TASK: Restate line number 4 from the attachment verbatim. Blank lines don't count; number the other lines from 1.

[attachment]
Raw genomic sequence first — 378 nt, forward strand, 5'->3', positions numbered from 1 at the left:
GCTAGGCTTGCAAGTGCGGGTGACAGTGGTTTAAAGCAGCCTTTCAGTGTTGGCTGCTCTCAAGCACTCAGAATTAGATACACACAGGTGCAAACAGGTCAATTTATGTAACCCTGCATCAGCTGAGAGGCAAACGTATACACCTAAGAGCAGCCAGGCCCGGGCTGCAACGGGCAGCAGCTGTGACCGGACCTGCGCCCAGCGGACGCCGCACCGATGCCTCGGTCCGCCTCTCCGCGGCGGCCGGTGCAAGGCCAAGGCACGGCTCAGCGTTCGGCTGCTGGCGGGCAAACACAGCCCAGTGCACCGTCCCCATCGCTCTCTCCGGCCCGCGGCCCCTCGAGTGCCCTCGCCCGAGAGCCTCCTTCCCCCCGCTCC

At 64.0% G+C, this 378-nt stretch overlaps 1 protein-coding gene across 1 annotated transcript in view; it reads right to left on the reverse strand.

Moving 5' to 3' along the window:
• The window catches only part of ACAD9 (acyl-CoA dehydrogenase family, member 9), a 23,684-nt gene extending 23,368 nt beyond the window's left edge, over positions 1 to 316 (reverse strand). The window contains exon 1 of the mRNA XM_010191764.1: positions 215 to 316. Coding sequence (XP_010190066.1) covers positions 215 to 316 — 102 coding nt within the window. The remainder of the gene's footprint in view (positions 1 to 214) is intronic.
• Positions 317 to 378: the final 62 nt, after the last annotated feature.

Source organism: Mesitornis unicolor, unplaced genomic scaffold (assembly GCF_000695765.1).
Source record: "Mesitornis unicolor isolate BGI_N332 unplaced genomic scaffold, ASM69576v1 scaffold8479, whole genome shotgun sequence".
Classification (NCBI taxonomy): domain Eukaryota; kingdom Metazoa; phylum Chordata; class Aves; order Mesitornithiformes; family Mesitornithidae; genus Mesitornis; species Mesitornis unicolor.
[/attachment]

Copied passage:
Moving 5' to 3' along the window: